Don’t get me wrong, I love loud music; but in the hall the volume seemed excessively loud and the sound rather fuzzy—it may work better on the radio broadcast (here, for the next month). With gutsy vocals, tamburello frame-drumming, organetto, wind playing, plucking, and dancing, the combo seemed more successful when they grouped more closely on the large stage.

Of course, it’s not just about sound. Pizzica—like Bach, The Rite of Spring, and Turangalîla, indeed—demands a physical reaction; with such pieces it’s hardly possible in concert, but in this case it’s an essential part of the experience. As large concert halls go, the Albert Hall makes a suitable venue; the prommers in the Arena, whether mobile or static, always enhance the occasion.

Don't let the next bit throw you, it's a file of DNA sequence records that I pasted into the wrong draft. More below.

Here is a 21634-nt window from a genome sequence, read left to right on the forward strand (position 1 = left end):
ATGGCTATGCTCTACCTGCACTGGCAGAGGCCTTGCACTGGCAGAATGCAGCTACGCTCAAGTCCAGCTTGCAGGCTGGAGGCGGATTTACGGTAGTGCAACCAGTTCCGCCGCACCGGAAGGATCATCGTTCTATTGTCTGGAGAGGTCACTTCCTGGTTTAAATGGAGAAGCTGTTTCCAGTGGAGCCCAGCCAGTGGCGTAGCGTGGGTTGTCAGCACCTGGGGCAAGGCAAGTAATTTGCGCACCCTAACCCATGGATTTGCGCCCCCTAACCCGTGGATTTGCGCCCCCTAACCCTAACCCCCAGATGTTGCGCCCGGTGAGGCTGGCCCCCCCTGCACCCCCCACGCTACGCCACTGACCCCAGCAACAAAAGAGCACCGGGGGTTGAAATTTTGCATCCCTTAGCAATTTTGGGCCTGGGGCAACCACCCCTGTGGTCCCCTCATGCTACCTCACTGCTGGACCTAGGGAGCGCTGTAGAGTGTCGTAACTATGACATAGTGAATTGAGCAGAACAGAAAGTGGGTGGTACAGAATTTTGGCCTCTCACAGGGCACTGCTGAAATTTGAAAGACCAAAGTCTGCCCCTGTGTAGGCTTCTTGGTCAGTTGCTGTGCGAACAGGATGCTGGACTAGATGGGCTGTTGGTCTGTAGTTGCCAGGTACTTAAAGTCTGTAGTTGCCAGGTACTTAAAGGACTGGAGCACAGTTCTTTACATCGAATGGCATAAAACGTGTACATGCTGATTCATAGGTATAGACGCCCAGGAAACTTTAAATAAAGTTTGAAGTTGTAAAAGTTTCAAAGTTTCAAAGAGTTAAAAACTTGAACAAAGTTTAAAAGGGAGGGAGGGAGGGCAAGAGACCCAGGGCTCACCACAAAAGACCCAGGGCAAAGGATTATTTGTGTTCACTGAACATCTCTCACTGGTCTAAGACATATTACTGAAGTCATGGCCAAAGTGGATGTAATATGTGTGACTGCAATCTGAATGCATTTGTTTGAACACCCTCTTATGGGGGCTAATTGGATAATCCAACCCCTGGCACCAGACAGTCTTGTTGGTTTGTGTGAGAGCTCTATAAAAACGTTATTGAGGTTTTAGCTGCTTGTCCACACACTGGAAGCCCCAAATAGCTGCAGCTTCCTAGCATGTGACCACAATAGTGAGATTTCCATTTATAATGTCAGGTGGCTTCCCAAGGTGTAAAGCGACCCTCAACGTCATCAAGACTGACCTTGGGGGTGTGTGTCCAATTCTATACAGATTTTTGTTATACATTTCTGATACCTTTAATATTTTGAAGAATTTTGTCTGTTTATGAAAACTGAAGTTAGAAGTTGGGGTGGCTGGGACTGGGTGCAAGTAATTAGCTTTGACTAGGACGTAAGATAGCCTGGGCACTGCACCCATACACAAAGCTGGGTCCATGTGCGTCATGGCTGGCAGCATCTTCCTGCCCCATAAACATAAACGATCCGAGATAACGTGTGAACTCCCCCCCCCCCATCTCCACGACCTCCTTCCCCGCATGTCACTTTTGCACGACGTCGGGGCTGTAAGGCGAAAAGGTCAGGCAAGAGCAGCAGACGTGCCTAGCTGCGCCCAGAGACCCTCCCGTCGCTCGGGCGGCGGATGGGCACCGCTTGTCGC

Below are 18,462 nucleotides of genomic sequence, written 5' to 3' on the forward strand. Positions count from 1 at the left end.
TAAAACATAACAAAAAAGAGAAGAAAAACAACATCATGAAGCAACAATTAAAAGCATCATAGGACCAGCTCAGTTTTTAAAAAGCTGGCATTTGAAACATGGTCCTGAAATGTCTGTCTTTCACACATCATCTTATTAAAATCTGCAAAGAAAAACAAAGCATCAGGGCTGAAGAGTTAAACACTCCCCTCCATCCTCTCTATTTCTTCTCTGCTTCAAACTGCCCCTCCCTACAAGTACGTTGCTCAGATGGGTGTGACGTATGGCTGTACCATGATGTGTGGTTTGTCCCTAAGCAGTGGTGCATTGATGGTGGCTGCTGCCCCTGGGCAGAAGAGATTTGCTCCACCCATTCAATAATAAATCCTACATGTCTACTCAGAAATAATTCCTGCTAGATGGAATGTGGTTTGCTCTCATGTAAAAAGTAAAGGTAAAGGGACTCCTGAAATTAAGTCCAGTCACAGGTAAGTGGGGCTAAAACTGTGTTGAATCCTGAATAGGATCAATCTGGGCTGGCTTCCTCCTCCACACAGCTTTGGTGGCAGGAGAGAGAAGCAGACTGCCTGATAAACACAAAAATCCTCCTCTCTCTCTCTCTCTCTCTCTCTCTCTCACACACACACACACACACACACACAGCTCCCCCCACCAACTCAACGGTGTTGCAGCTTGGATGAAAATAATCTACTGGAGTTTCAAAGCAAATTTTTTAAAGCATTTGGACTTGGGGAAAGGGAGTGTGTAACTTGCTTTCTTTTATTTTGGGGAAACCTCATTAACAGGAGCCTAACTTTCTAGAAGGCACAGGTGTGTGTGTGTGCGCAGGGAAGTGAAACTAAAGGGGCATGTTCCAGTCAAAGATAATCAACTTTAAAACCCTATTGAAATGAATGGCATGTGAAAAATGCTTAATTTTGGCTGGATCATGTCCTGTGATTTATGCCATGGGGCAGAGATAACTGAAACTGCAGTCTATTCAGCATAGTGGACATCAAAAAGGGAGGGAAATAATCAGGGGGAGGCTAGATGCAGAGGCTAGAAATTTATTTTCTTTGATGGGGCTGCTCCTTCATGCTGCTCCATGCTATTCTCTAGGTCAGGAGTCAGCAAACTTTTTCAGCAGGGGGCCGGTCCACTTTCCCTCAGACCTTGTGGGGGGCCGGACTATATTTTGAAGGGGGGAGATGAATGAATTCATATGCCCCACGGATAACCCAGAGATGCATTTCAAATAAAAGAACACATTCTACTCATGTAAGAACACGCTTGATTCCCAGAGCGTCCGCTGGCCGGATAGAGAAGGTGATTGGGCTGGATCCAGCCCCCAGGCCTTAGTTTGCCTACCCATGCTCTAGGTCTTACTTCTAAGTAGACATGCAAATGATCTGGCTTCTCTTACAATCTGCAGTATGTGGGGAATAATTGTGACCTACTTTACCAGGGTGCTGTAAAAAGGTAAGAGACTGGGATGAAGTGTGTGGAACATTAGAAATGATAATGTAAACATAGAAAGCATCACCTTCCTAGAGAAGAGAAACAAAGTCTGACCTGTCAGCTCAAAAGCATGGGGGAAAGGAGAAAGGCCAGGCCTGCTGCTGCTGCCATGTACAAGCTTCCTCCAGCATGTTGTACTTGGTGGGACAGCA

In LCD World Music fusion fashion (cf. my final rant here), guitarist Justin Adams and Malian kora master Ballaké Sissoko joined the band—though I’d still rather hear the latter playing his own music…

On this eclectic playlist, featuring scenic tracks from CGS in full MTV mode, as well as other groups, the intoxication of their live gigs features only rarely:

For the other CGS videos on that list, you may prefer the audio tracks over the glossy visuals. Elsewhere, here’s a 2013 gig in New York:

I’m really not being an old purist fogey here, but maybe what I want is the original line-up—though of course they were always seeking to be relevant to the changing times. Among several tracks on YouTube (search for “vecchio Canzoniere Grecanico Salentino”), try this: